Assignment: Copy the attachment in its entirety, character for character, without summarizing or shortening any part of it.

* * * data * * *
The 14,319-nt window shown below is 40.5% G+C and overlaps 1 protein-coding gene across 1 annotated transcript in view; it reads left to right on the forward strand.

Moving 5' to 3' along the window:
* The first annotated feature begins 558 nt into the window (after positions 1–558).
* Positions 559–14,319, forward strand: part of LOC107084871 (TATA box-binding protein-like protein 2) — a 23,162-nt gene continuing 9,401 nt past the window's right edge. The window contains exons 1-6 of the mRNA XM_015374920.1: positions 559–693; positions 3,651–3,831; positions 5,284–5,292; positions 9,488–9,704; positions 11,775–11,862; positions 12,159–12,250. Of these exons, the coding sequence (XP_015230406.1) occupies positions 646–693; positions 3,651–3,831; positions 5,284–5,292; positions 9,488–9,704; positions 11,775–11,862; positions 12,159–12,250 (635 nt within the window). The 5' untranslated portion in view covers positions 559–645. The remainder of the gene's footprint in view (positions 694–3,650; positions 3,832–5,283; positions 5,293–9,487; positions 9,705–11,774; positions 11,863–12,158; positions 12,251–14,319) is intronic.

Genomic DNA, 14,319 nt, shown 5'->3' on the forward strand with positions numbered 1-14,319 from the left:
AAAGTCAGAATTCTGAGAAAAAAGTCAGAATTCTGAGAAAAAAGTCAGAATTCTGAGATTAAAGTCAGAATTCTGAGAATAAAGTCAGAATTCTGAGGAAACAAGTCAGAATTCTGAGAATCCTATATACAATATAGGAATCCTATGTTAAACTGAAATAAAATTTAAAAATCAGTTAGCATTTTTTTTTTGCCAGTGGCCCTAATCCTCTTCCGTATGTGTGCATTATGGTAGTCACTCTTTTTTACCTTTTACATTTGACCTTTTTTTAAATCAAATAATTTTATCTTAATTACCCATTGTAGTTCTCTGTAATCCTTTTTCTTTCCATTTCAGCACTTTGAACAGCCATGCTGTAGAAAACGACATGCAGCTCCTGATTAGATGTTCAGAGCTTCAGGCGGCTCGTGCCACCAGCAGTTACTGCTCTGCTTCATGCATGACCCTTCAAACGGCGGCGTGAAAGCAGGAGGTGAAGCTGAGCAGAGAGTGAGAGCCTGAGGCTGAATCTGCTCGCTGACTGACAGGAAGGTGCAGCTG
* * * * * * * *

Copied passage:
The 14,319-nt window shown below is 40.5% G+C and overlaps 1 protein-coding gene across 1 annotated transcript in view; it reads left to right on the forward strand.

Moving 5' to 3' along the window:
* The first annotated feature begins 558 nt into the window (after positions 1–558).
* Positions 559–14,319, forward strand: part of LOC107084871 (TATA box-binding protein-like protein 2) — a 23,162-nt gene continuing 9,401 nt past the window's right edge. The window contains exons 1-6 of the mRNA XM_015374920.1: positions 559–693; positions 3,651–3,831; positions 5,284–5,292; positions 9,488–9,704; positions 11,775–11,862; positions 12,159–12,250. Of these exons, the coding sequence (XP_015230406.1) occupies positions 646–693; positions 3,651–3,831; positions 5,284–5,292; positions 9,488–9,704; positions 11,775–11,862; positions 12,159–12,250 (635 nt within the window). The 5' untranslated portion in view covers positions 559–645. The remainder of the gene's footprint in view (positions 694–3,650; positions 3,832–5,283; positions 5,293–9,487; positions 9,705–11,774; positions 11,863–12,158; positions 12,251–14,319) is intronic.

Genomic DNA, 14,319 nt, shown 5'->3' on the forward strand with positions numbered 1-14,319 from the left:
AAAGTCAGAATTCTGAGAAAAAAGTCAGAATTCTGAGAAAAAAGTCAGAATTCTGAGATTAAAGTCAGAATTCTGAGAATAAAGTCAGAATTCTGAGGAAACAAGTCAGAATTCTGAGAATCCTATATACAATATAGGAATCCTATGTTAAACTGAAATAAAATTTAAAAATCAGTTAGCATTTTTTTTTTGCCAGTGGCCCTAATCCTCTTCCGTATGTGTGCATTATGGTAGTCACTCTTTTTTACCTTTTACATTTGACCTTTTTTTAAATCAAATAATTTTATCTTAATTACCCATTGTAGTTCTCTGTAATCCTTTTTCTTTCCATTTCAGCACTTTGAACAGCCATGCTGTAGAAAACGACATGCAGCTCCTGATTAGATGTTCAGAGCTTCAGGCGGCTCGTGCCACCAGCAGTTACTGCTCTGCTTCATGCATGACCCTTCAAACGGCGGCGTGAAAGCAGGAGGTGAAGCTGAGCAGAGAGTGAGAGCCTGAGGCTGAATCTGCTCGCTGACTGACAGGAAGGTGCAGCTG